A little-known fact about me is that I nearly burned out as a software engineer. I took a year off and recuperated by studying something very different: audio engineering.
Towards the end of the diploma, we were given the assignment of performing the mixing for a live music event. My lab partner, Blaise, and I were assigned to a gig for a first-time band called Satan’s Laundry. I thought this was ideal because they wouldn’t have had the luxury of a “real” audio engineer mixing for them, so I might be able to meet their non-existent expectations.
Blaise and I arrived at the dingy pub at 10pm and wound our way down to the basement where the stage was set. The manager, a greasy publican with thin, combed back hair, pointed us to the sound desk which was nestled in a small, boxed-off room adjacent to the stage. A large, glassless window had been cut out of the wall and we could see directly onto the stage, in line with the musicians. If our audio engineering didn’t work out, we would be able to fall back on a career selling hot dogs through the opening.
Blaise was several years younger than I and struggled to make ends meet. He asked the manager about payment and was told curtly $50 at the end of the night. I thought this was great, and claiming “professional audio engineer” on my CV, as well as having beer and cab money for the effort.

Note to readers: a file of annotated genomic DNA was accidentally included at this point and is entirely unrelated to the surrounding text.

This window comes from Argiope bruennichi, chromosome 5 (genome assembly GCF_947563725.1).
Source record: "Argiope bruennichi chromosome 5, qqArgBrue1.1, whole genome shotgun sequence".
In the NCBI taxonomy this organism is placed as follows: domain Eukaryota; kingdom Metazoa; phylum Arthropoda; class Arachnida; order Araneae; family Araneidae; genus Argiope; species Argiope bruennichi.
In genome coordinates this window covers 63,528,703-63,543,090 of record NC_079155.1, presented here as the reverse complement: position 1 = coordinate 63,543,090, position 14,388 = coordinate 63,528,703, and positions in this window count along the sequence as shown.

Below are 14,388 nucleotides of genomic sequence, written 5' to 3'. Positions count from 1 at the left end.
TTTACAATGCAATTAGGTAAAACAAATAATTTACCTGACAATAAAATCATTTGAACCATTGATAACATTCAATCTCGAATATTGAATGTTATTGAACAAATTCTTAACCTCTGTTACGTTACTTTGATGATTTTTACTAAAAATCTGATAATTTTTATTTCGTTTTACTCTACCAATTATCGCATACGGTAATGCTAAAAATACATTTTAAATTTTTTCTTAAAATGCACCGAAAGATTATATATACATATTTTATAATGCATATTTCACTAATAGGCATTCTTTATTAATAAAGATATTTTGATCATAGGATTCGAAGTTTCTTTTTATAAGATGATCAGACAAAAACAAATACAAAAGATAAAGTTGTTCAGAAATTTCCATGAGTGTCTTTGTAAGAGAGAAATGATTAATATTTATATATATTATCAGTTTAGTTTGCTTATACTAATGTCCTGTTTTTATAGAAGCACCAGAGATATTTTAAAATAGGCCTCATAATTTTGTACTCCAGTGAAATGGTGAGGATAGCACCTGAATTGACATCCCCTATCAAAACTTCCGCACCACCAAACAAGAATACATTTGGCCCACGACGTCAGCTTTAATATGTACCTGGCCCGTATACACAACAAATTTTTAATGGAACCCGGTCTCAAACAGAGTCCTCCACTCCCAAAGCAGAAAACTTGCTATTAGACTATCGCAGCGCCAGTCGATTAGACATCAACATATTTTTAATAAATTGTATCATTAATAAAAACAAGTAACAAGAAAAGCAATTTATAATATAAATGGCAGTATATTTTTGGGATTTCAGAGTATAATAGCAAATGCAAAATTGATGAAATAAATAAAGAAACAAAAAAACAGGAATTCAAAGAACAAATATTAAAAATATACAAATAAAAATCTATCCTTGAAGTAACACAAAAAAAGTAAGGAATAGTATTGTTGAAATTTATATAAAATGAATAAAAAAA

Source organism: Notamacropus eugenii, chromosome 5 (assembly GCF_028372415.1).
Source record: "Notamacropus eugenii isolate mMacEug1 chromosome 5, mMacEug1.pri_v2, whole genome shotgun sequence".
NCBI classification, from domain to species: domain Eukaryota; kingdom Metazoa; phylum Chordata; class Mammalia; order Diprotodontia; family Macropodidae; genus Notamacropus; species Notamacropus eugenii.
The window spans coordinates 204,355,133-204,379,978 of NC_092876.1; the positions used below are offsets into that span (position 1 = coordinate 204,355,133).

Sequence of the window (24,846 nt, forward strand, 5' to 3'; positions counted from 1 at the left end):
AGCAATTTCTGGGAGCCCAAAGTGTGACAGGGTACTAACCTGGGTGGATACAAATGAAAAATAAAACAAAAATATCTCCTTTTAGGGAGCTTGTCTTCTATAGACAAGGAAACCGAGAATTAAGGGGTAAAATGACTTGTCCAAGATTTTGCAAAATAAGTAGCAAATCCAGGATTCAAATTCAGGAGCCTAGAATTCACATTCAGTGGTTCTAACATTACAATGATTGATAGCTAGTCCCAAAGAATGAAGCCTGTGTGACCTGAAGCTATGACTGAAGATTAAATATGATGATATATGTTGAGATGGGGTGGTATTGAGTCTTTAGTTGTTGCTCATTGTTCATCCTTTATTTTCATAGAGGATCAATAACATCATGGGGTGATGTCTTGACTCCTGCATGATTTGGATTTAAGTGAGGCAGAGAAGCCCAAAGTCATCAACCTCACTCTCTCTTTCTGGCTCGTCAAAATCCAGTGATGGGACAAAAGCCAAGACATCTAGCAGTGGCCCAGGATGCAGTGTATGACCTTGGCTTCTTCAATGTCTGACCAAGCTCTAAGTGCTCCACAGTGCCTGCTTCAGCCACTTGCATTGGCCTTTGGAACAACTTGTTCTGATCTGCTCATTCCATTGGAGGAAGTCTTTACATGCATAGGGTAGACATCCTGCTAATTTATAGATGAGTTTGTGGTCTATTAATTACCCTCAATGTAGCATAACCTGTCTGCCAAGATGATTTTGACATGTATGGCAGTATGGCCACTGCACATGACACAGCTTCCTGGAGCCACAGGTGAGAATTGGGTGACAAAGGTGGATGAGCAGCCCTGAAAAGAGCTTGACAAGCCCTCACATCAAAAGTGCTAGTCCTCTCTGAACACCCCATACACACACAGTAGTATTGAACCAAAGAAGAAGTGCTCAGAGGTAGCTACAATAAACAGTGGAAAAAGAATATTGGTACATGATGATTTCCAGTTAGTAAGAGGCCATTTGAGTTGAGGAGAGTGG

We were left alone to set up. Looking at the unfamiliar soundboard, we had no idea what we were doing. We took stock of the equipment and ran the cables and set up microphones where we thought they might be needed. We set preliminary levels on the mixing desk and waited for the band to arrive for sound check.
Satan’s Laundry arrived looking like they had spent the summer in a tattoo parlour. The singer had long greasy hair and a goatee. The bass and guitar players were both skinheads with bullrings in their noses and some well-cultivated ear gauges. The drummer was an angry ball of muscle with hair flying everywhere and an exception to the “no shirt, no shoes, no entry” dress code. His eyes darted suspiciously at every object in the room.
Like most headbangers I’ve met, they were polite and friendly despite their outward appearances and inner traumas.
The band set up and we tweaked the cabling and performed a sound check. We knew it was to their satisfaction by the demeanor of their grunts. It became apparent that the drummer’s hair looked the way it did because the singer would walk behind the platform and scream/sing (it’s a matter of opinion on which way you land on this) in the drummer’s face. As the patrons started filtering in, Satan’s Laundry slipped over to the bar to consume bourbon and mingle with their friends.
11pm rolled round and the club owner summoned the band to the stage. Blaise and I looked at each other with nervous smiles. This was it, show time!